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  • Analyze a variety of pre-calculated financial metrics
  • Access beautifully interactive analysis and comparison tools
  • Compare nonprofit financials to similar organizations

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Board of directors
as of 02/13/2024
SOURCE: Self-reported by organization
Board chair

Susan Tierney

Analysis Group, Inc.

Richard Schmalensee

Massachusetts Institute of Technology

Robert N. Stavins

Harvard University

Richard G. Newell

Resources for the Future

Vicky A. Bailey

BHMM Energy Services, LLC

Sue Tierney

Analysis Group, Inc.

W. Bowman Cutter

The Roosevelt Institute

Mary Landrieu

Van Ness Feldman, LLP

Kyung-Ah Park

Goldman Sachs

Jonathan Silver

Tax Equity Advisors

Janet F. Clark

James L. Connaughton

Nautilus Data Technologies

H. Russell Frisby Jr.

Stinson LLP

Jonathan Garfinkel


Paula Glover

Alliance to Save Energy

R. Glenn Hubbard

Columbia University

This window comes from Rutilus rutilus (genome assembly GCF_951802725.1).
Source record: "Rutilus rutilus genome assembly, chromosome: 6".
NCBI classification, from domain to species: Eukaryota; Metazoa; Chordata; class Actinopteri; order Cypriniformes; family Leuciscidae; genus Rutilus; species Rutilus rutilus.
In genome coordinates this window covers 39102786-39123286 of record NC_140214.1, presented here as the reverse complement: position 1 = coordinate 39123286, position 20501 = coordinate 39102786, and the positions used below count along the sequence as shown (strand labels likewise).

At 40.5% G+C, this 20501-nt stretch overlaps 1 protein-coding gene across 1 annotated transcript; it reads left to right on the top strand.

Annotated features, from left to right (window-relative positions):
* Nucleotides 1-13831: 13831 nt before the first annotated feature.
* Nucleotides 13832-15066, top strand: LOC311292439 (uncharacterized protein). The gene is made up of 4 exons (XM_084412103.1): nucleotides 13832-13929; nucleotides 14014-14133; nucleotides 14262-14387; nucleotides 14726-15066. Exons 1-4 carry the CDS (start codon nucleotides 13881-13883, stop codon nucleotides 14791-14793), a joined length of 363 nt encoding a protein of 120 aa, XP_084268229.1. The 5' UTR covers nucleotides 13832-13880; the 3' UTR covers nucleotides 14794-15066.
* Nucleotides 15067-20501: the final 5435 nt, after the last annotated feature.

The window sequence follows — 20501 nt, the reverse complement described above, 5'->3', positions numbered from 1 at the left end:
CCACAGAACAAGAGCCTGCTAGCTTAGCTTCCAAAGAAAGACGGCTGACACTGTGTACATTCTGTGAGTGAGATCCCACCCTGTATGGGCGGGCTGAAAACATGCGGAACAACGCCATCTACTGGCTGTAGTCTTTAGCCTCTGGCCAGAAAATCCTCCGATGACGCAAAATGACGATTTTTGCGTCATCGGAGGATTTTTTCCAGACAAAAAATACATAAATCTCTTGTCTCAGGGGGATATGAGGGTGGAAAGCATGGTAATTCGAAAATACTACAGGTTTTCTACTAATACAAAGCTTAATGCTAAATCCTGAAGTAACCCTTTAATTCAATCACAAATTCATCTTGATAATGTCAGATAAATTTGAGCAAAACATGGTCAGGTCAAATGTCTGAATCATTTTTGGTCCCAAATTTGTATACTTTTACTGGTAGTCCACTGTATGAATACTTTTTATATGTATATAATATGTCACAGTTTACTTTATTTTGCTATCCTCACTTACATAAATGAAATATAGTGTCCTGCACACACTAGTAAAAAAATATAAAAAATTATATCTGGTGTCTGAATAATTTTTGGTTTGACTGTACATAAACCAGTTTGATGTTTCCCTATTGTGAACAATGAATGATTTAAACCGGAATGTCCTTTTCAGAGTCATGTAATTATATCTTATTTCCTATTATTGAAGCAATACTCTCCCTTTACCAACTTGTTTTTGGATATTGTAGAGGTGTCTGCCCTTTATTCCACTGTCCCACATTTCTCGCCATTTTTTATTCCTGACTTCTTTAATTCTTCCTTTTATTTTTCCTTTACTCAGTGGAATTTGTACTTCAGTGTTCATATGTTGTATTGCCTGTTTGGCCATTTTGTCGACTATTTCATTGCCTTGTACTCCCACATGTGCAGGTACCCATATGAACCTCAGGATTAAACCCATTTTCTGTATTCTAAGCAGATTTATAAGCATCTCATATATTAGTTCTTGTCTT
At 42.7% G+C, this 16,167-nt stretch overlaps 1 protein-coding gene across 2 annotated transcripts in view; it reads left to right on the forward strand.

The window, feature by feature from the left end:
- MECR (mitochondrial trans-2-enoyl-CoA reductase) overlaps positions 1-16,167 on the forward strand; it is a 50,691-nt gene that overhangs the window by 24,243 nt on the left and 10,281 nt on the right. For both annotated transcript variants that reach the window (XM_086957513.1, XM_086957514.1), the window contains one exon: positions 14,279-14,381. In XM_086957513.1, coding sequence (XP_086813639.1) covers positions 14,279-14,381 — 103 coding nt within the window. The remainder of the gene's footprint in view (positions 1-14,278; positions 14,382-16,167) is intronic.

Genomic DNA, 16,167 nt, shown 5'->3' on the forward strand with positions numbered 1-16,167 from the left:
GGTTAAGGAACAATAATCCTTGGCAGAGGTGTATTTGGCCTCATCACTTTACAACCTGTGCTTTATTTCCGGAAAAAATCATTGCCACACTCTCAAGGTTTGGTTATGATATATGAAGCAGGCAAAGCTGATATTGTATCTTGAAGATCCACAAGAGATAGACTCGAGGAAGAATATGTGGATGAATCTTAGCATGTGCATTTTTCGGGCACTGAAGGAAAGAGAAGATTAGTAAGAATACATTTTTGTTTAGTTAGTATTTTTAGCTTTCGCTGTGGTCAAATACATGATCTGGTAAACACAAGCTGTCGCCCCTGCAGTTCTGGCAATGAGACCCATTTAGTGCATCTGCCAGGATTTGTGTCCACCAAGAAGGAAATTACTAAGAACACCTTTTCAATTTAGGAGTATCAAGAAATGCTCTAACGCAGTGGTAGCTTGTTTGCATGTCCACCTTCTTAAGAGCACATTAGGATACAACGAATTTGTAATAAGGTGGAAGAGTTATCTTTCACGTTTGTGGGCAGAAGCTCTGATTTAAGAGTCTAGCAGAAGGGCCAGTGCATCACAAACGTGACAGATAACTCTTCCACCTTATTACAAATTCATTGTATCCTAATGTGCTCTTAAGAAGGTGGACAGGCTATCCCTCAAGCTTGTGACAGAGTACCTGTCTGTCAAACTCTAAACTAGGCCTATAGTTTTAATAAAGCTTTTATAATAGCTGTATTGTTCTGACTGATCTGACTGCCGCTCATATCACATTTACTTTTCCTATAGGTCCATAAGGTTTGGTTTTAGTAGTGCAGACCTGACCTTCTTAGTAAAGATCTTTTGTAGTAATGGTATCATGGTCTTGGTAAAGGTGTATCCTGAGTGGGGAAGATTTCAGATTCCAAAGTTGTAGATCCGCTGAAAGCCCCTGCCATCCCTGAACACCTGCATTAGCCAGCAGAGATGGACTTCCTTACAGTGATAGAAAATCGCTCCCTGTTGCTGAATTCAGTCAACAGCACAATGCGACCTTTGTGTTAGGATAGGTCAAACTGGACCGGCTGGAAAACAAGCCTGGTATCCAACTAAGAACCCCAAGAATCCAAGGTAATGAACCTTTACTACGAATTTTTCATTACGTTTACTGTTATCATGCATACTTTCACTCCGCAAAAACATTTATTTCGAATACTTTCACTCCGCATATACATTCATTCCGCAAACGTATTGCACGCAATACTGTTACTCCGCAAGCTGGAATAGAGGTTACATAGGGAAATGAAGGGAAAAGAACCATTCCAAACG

Peter Kagan

Warburg Pincus, LLC

Barbara Kates-Garnick

Tufts University

William Pate

Par Pacific

Catherine Wolfram

Harvard Kennedy School

Jeff Luse

Warburg Pincus

Ramya Swaminathan

Malta Inc.

Organizational demographics

SOURCE: Self-reported; last updated 2/13/2024

Who works and leads organizations that serve our diverse communities? Candid partnered with CHANGE Philanthropy on this demographic section.


The organization's leader identifies as:

Race & ethnicity
Gender identity
Male, Not transgender
Sexual orientation
Heterosexual or Straight
Disability status
Person without a disability

Race & ethnicity

Gender identity

Transgender Identity

Sexual orientation